We have not even to risk the adventure alone for the heros of all time have gone before us-the labyrinth is fully known. We have only to follow the thread of the hero path, and where we had thought to find an abomination, we shall find a god; where we had thought to slay another, we shall slay ourselves; where we had thought to travel outward, we shall come to the center of our own existence. And where we had thought to be alone, we shall be with all the world.
Yesterday in the car I heard a discussion on fairytales. Back at home I went to dig up my Henry Darger book to look at the beautiful, sometimes bloody, collage images of his home-cooked fairy tale saga. It was next to a book of Tibetan Art I bought at the Rubin Museum last year. Soon the stack pictured above appeared alongside the pomegranate on the still life table and I thought a little detour from the work at hand might be inspiring. 10"x8", AD markeres, pencil and pen on paper.
Art and Visual Perception is in there. I was floored in grad school to read Arnheim's exploration of the psychology of composition. He gives an intellectual explanation of why formal elements have emotional resonance. At the top of the stack is the first volume of Marcel Proust's In Search of Lost Time (Madeline cookie triggers flood of childhood memory) which, it turns out, makes a perfect companion to Ernest Schachtel's Metamorphosis: On the Conflict of Human Development and the Psychology of Creativity in which he breaks down perception sense by sense while also describing the developmental origins of the conflict between our drive for discovery and our fear of the unknown.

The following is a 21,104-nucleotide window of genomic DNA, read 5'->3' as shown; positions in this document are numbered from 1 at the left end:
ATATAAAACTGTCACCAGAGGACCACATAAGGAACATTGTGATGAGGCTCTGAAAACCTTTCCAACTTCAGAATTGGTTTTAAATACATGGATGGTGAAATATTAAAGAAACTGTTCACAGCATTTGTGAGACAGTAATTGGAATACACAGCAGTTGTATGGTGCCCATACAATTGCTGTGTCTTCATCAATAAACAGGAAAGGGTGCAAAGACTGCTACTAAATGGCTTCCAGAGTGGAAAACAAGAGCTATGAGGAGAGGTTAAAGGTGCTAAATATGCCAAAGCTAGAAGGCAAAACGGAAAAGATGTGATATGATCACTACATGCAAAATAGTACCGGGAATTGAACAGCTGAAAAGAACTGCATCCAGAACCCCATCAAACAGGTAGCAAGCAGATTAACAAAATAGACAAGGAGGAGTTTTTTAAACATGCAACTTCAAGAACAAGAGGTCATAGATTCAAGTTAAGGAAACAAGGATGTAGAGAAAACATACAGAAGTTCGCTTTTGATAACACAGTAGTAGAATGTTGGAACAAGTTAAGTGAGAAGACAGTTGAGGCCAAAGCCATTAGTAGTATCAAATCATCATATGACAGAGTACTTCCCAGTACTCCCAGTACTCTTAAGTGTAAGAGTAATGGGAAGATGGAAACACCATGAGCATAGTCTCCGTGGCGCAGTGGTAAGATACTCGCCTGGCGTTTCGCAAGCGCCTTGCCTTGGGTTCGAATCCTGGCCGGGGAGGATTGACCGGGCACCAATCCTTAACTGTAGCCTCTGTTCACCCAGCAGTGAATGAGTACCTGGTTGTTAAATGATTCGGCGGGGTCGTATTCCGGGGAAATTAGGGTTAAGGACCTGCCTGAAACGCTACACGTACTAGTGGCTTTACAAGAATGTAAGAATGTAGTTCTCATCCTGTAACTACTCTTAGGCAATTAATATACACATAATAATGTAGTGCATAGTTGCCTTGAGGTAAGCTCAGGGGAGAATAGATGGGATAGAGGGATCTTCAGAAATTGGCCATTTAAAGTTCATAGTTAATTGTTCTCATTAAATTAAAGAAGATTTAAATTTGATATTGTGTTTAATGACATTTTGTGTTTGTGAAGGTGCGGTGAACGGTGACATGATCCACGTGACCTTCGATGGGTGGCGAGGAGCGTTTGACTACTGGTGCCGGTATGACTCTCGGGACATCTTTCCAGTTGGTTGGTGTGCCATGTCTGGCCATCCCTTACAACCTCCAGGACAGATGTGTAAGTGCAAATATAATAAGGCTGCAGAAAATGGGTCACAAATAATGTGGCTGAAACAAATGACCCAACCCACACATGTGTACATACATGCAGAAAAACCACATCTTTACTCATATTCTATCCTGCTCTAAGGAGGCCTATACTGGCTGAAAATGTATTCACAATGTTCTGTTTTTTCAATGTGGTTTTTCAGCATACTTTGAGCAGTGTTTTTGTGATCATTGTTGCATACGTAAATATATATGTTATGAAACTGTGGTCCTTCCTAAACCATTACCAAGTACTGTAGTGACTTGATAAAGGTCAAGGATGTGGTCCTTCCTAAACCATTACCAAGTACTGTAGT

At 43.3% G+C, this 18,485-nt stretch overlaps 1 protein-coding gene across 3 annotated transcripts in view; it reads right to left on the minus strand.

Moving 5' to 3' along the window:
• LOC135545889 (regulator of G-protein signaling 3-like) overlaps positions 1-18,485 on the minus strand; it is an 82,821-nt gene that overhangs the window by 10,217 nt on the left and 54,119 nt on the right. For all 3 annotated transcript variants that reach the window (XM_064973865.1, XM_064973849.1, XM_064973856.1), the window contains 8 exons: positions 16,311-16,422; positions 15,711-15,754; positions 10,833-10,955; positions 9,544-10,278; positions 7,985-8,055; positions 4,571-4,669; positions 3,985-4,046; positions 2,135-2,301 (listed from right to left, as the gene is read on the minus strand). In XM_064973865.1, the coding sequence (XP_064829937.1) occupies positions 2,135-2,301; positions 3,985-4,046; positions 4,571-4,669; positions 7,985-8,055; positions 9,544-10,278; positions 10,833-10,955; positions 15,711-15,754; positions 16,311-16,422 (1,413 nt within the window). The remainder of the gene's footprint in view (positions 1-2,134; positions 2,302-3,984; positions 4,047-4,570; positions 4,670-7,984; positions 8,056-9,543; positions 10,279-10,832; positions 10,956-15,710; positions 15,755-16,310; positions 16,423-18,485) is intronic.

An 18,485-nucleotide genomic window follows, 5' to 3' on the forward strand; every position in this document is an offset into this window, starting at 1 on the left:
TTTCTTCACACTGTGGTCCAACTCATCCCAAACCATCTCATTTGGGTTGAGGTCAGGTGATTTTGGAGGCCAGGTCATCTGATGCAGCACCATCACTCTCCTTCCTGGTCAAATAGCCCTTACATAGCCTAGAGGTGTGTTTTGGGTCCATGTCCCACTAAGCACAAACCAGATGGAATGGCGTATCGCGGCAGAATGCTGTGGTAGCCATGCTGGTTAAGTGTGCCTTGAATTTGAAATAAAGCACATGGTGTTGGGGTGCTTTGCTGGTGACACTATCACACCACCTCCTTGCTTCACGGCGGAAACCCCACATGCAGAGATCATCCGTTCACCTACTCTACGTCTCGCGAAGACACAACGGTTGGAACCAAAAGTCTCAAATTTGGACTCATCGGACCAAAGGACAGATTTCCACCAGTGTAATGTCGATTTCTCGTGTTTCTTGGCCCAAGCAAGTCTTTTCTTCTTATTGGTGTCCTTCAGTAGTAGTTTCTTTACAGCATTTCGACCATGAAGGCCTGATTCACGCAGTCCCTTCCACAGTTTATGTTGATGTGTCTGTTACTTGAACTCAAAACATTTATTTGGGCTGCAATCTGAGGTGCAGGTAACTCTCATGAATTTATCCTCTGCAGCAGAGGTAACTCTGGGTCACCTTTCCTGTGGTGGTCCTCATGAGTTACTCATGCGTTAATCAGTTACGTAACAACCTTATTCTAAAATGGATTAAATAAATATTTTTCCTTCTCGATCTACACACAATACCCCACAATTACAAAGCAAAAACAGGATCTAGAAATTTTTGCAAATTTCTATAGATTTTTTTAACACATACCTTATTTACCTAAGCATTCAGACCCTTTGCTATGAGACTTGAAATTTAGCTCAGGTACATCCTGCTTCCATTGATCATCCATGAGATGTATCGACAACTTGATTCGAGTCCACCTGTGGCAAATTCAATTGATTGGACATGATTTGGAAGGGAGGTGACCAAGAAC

The thick, dark blue book is The New Oxford Book of English Verse (new being relative as it is a 1939-republication of a collection from 1900). In the original preface Sir Arthur Quiller-Couch (good name, eh?) quotes Coleridge's (of Rhyme of the Ancient Mariner fame with its "water, water, everywhere..." and that whole business with the albatross) poem Mythology:
A deeper import
Lurks in the ledgend told my infant years
Than lies upon that truth we live to learn.